How over the counter products help control pain

What can you get to help keep pain under control?

What can you get to help keep pain under control?

When you’re in pain, it’s hard to be your best self. A pulled muscle, a headache or backache or the effects of  conditions like arthritis, fibromyalgia or diabetes can make it difficult to tackle ordinary tasks. And chronic pain can even impact your ability to think clearly and make good decisions at home or work. But health care visits can add up, and prescriptions can have some nasty side effects.

While we would never advise you to skip visits with your doctor, or refuse a prescribed medication, there are some less invasive options you can use to help manage acute or chronic pain at home. Here are some tips on how over-the-counter products can help control pain, without interfering with your medical practitioner’s recommendations. 

Back pain

Back pain is one of the most common types of chronic pain in the U.S.  One study found that nearly 74% of adults had suffered with back pain in the past year. And 13% dealt with this type of pain every day. Physical therapy can help many suffers, while others require medications or even surgery to find relief. 

But there are also drug-free, over-the-counter options which help many people reduce pain and increase mobility. We all know how effective heating pads are, but have you considered wraps and supports that help improve posture?  Thanks to hours spent hunching over computers and phones, plus those comfy sofas that just scream for us to slump in for hours and watch TV, our poor posture is a major contributor to rising levels of back pain. 


Choose a tool or wrap that provides solid support for your entire back for general pain, or one that targets just the shoulders or neck if your pain is more localized. Some even combine support with soothing power of heat, for double the relief. 

Knee pain

Second only to back pain is knee pain, with about one third of adults experiencing knee pain in a given year.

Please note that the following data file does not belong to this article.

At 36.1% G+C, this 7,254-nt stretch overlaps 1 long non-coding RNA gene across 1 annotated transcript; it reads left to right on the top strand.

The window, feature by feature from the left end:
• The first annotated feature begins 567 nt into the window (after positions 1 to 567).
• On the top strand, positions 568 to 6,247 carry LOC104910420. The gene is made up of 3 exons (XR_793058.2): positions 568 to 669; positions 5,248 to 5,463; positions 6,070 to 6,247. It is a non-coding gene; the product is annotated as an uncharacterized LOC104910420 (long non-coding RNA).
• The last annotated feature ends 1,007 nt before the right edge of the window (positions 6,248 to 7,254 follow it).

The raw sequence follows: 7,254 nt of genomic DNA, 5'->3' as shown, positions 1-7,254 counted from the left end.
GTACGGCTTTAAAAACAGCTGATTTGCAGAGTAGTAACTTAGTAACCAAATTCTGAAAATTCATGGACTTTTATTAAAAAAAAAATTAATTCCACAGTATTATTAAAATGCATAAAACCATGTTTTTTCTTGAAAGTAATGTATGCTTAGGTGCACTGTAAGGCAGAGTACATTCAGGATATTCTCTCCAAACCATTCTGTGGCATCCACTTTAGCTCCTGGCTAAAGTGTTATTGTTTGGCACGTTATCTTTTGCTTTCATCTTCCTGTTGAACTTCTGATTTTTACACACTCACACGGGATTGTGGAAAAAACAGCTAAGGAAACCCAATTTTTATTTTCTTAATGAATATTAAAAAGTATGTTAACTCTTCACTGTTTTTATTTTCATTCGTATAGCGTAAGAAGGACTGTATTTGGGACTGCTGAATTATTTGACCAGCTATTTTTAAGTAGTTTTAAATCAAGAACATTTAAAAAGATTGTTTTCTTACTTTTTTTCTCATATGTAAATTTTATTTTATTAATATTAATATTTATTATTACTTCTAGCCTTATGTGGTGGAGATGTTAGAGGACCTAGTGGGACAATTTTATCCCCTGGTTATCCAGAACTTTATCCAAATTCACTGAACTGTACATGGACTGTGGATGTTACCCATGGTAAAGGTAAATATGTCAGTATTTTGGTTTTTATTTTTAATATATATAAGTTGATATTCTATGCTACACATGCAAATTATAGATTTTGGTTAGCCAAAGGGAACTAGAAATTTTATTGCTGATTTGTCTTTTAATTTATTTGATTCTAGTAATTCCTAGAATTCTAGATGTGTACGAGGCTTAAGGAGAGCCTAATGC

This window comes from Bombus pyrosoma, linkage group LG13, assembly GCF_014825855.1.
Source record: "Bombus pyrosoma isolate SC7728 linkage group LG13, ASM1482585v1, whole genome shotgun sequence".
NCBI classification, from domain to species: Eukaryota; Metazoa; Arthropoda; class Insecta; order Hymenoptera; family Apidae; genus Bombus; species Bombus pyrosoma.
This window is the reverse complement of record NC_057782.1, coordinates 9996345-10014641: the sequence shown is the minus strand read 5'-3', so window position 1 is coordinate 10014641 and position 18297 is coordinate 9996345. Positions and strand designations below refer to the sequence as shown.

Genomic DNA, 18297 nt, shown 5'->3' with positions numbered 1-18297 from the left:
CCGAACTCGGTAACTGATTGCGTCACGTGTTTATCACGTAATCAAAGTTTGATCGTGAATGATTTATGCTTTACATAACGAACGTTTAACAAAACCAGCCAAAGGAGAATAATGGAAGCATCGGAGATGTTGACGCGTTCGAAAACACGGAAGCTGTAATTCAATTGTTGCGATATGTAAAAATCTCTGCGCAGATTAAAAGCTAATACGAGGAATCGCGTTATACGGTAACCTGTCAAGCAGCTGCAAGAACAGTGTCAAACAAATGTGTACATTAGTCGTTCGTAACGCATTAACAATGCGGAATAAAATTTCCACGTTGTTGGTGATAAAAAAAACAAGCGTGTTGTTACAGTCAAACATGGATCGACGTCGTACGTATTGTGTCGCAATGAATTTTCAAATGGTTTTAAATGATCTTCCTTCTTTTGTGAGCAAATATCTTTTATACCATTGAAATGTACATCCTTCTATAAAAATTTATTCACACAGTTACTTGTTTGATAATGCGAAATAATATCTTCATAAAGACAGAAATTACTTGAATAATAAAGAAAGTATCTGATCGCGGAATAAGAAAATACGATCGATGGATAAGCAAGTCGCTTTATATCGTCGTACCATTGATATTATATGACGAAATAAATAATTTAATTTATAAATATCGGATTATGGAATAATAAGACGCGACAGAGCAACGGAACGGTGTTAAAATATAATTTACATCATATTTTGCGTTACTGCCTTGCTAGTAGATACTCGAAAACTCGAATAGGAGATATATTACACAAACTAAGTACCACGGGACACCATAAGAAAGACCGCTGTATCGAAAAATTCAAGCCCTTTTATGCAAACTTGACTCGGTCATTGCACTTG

Knee pain can occur as a result of excess weight, injury, or deterioration due to age or disease. It can also happen because we’ve worn the wrong shoes (no more high heels, ladies!), or because of alignment issues in the hip or back. 

Fortunately, many people find relief from their knee issues with non-prescription knee braces and wraps. There are braces for people of all sizes and shapes, so make sure the brace you select fits snuggly, but does not restrict blood flow in any way while sitting, standing or walking. If you have circulatory issues or diabetes, be sure to consult with your doctor before choosing any knee wrap.

At night, a knee support that keeps your knee from bending sideways can make mornings pain free, too. 

Hand and wrist pain

Experts say there are right and wrong ways to use a computer keyboard, tablet, or cell phone. Unfortunately, most of us use these everyday items the wrong way… and that can mean wrist or hand pain. 

Thank goodness there are wrist supports that not only work well to ease pain caused by too much tech, but also prevent further damage that could necessitate surgery and an extensive recovery period. 

Of course, we should try to follow the pro’s recommendations for wrist position, exercises and keyboard arrangements. But when that’s not enough… or when it’s not possible because of work demands, look for a comfortable support that extends onto the hand and up above the wrist without interfering with needed movement. As with the knee braces, it’s important to choose a brace that fits comfortably without causing fingers or palms to feel numb or tingly. 


Most of us have to deal with a headache now and again, but for some, it’s a weekly or even daily problem.

If your medical practitioner has eliminated a serious cause of chronic headaches, you may be able to find some drug-free relief by working on posture, selecting a supportive pillow. Incorrect positioning of the neck can cause headaches, so resolving these issues can sometimes end the chronic headaches. 

Another over the counter option for headaches is to use essential oils such as lavender, peppermint or eucalyptus. Using these oils in a diffuser or rubbing a dilute solution of essential oil (mixed with a carrier oil such as almond oil) on your temples can also help relieve headaches with pills. 

Get creative

If you’re dealing with pain, do your research. Ask friends and family what has worked for them. Think about how you’re holding and moving your body, and how that might play a role in creating or exacerbating pain. Look for low-impact, easy-to-use solutions that have worked for decades.  

Disclaimer: Nothing in this article is intended to substitute for the advice of your health care provider.